Latest Blog Posts

by Steve Horowitz

18 Oct 2017


Photo: Dan Reeder

Dan Reeder is a DIY kind of artist who is always creating something but not necessarily recording music for public consumption. He’s just released his fourth CD in 13 years, an EP as a precursor to a full-length production in 2018. The title cut “Nobody Wants to Be You” is typical Reeder fare: irreverent, strange and nonsensical. It is also heartfelt, bristly and fun. There are no hidden secret messages. What you hear is what you get.

by Jonathan Frahm

13 Oct 2017


Photo: Andrew Cebulka

The topmost appeal of Avi Jacob’s art is its honesty. Though his first memories consist of “feeling completely isolated, sad, and alone,” the Boston singer-songwriter willingly puts himself out there for his audience. The result is a warmhearted feeling attached to his overarching body of work, all set out to speak the truth, relating his melancholic life stories to others. Together, they achieve mutual healing.

by Jonathan Frahm

12 Oct 2017


Photo: Kimberly Young Sun

From a sonic perspective, Zuli’s “ohfm” first feels like sunshine and rainbows. As it opens, sweet piano melodies meet the sweeter vocals of Ryan Camenzuli, the songwriter behind the project. It transforms around the minute mark with fuller instrumentation.

by Brice Ezell

12 Oct 2017


With the four studio albums they have to their name so far, Belfast’s own And So I Watch You From Afar have perfected an instrumental playbook whose mantra requires a lot out of these musicians. Just about every one of And So I Watch You From Afar‘s songs involves the band tying itself into a series of seemingly irresolvable knots, with tricky time signatures and zip-fast guitar leads coalescing into mind-rattling figures. Yet by the end of each song, the quartet finds its way out. That is a rare act that makes a conservatory-worthy music clinic sound like an absolute blast; for a band of this caliber, it’s easy to indulge in time signatures as an end in of themselves, but these guys have figured out how to make instrumental prowess and infectious songwriting go hand in hand.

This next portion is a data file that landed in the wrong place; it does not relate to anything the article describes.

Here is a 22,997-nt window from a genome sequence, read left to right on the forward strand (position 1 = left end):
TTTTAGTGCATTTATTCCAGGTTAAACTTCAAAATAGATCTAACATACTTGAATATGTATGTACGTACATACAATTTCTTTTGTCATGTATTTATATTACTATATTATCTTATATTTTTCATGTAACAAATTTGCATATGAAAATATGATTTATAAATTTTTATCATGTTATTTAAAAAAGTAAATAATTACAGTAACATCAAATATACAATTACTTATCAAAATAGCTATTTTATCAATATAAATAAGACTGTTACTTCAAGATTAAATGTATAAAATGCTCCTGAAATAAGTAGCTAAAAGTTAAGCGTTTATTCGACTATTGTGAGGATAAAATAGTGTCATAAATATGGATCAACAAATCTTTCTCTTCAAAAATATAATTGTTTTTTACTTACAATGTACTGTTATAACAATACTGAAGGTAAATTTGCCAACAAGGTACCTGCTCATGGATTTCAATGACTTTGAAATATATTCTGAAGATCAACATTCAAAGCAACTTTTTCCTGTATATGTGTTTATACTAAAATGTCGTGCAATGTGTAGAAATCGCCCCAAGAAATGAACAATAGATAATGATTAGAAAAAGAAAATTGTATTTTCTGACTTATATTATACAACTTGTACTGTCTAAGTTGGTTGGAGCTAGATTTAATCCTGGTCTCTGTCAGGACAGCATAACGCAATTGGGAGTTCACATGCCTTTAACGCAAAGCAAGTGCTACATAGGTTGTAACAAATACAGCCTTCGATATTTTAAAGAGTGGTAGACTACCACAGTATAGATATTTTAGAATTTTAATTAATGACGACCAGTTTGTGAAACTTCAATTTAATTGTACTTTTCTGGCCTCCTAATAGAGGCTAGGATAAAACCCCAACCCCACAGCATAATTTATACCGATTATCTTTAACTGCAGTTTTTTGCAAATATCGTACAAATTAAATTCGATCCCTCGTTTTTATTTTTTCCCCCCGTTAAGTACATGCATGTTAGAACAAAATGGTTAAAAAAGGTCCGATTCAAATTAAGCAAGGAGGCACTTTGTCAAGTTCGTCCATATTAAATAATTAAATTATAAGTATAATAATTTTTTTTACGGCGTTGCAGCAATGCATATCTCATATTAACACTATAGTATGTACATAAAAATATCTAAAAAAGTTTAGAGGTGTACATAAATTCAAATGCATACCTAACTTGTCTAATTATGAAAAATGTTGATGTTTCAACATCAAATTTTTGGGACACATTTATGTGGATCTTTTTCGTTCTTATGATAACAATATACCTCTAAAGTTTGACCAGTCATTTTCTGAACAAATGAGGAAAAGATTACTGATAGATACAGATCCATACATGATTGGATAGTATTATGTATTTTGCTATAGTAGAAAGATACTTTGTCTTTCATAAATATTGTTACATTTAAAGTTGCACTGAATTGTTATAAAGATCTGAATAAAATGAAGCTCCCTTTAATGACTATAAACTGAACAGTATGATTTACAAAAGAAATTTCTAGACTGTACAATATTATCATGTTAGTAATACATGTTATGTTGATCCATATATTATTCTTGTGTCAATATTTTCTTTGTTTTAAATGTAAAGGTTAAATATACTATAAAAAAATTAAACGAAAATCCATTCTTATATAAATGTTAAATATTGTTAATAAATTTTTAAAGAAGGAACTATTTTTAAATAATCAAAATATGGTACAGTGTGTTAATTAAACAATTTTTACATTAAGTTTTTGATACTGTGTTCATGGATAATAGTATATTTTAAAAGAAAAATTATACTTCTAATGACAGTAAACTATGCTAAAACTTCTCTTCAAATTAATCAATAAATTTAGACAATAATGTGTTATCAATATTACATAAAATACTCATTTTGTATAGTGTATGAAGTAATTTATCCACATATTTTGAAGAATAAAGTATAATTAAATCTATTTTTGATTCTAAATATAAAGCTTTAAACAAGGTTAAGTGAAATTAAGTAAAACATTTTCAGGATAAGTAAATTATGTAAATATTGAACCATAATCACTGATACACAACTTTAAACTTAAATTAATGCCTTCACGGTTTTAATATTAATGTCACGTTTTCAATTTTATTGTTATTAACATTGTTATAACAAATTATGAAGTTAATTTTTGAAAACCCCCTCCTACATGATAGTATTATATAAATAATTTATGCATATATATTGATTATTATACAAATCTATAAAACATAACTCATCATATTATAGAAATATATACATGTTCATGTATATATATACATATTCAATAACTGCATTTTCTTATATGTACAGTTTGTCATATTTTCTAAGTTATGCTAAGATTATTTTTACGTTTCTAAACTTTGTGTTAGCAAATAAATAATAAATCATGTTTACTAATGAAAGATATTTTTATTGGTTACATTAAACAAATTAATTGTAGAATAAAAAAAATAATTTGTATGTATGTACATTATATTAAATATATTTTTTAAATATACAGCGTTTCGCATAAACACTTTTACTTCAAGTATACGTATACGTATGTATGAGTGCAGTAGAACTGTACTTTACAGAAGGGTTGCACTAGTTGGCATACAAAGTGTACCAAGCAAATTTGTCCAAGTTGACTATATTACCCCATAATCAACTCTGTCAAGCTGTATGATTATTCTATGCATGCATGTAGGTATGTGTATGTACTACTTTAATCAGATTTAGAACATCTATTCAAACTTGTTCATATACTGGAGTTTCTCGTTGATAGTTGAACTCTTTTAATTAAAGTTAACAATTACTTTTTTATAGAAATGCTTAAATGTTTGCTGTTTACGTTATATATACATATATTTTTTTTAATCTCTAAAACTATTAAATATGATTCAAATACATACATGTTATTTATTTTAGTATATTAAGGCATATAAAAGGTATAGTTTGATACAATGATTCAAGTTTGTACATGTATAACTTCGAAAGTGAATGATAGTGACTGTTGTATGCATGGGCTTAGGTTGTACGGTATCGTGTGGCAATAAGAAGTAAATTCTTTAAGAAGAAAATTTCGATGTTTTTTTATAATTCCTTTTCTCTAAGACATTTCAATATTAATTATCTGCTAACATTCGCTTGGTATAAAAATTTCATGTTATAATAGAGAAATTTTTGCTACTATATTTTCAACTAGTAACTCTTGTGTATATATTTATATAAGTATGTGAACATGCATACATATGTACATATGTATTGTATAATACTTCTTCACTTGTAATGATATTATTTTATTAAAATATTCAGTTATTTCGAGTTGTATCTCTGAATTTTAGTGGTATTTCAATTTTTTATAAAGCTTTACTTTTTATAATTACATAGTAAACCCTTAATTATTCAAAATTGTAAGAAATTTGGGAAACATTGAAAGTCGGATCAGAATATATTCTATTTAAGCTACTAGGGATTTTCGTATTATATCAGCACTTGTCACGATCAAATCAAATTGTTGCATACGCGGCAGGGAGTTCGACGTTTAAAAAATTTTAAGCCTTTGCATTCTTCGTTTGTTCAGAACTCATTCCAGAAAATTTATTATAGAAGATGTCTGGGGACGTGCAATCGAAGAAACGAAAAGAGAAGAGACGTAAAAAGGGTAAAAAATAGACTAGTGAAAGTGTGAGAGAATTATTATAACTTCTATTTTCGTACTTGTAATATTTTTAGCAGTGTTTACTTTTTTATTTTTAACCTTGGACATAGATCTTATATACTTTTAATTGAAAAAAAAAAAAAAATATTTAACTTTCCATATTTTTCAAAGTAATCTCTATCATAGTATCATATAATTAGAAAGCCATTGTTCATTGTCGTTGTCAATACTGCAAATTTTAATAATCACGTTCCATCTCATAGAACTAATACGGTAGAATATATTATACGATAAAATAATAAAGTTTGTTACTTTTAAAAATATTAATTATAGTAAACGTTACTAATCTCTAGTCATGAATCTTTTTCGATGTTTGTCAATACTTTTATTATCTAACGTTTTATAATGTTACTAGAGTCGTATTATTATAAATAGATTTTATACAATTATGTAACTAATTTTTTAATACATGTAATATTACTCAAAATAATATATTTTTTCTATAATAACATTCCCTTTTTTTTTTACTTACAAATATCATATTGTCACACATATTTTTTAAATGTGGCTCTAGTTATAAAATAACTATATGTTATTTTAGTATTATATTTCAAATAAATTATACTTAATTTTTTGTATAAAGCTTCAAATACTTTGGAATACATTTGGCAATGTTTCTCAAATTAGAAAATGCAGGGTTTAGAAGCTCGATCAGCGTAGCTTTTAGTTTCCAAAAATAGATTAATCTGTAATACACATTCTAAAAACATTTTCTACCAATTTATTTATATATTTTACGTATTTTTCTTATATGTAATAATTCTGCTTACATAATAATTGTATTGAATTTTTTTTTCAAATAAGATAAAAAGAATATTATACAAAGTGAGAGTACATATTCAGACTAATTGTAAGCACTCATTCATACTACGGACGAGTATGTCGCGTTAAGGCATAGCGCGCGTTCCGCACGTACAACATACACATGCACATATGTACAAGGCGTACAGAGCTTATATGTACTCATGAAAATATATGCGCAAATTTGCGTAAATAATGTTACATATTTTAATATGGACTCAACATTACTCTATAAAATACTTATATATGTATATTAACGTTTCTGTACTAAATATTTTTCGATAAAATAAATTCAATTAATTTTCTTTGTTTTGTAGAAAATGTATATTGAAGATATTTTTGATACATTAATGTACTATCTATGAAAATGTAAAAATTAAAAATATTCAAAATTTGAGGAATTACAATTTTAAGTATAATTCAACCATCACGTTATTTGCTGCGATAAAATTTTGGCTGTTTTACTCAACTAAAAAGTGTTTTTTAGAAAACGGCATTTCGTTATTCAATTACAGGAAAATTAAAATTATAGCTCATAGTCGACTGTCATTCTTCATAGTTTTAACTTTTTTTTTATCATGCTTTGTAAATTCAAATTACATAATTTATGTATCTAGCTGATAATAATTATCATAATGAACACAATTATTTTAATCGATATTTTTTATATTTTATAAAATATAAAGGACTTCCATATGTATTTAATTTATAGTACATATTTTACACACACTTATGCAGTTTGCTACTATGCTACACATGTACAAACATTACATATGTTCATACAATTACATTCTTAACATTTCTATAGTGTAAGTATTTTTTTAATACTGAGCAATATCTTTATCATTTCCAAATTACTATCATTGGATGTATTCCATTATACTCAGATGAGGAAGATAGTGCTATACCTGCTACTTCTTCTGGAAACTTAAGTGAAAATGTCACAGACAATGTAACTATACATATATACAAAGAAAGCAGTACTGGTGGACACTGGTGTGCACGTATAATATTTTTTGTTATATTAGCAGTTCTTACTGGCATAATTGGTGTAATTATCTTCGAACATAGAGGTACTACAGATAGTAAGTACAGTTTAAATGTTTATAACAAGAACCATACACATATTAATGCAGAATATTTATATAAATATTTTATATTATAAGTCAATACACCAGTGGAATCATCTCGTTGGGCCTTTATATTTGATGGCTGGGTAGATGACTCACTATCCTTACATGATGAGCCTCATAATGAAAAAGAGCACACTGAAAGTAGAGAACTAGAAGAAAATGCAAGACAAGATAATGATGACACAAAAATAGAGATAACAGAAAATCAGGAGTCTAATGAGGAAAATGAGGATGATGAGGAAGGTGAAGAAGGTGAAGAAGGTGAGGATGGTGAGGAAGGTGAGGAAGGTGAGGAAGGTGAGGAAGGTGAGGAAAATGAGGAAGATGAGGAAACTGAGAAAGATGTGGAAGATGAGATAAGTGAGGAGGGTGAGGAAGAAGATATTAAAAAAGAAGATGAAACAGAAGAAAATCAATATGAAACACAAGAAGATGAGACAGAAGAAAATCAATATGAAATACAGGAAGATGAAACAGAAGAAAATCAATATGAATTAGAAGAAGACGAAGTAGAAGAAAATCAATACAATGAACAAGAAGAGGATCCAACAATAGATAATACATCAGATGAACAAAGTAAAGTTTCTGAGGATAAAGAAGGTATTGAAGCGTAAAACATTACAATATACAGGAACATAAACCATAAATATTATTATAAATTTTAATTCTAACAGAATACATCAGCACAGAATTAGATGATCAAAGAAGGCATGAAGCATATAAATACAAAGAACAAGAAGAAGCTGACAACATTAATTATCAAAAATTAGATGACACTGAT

by Sarah Zupko

11 Oct 2017


Photo: Dustin Rabin

Last year when first approaching Terra Lightfoot‘s music, I said, “get ready to adore Terra Lightfoot, a roots rocker with a powerful voice and a badass Gibson SG that she plays with consummate ease. Yep, she could be your new rock ‘n’ roll hero. Drawing from rock, soul, and blues, Lightfoot is a monster talent that will be gracing the world’s largest festival stages in no time.” True to those sentiments, Lightfoot is back in 2017 with a new album New Mistakes chock full of soulful rock ‘n’ roll, mega SG riffs, and songs highlighting Lightfoot’s broad musical range. New Mistakes is Lightfoot’s most accomplished music yet, with a tracklist full of variety in tempos and moods, a carefully constructed and produced set of material that highlights Lightfoot’s rapid development as an artist.

//Mixed media
//Blogs

NYFF 2017: 'Mudbound'

// Notes from the Road

"Dee Rees’ churning and melodramatic epic follows two families in 1940s Mississippi, one black and one white, and the wars they fight abroad and at home.

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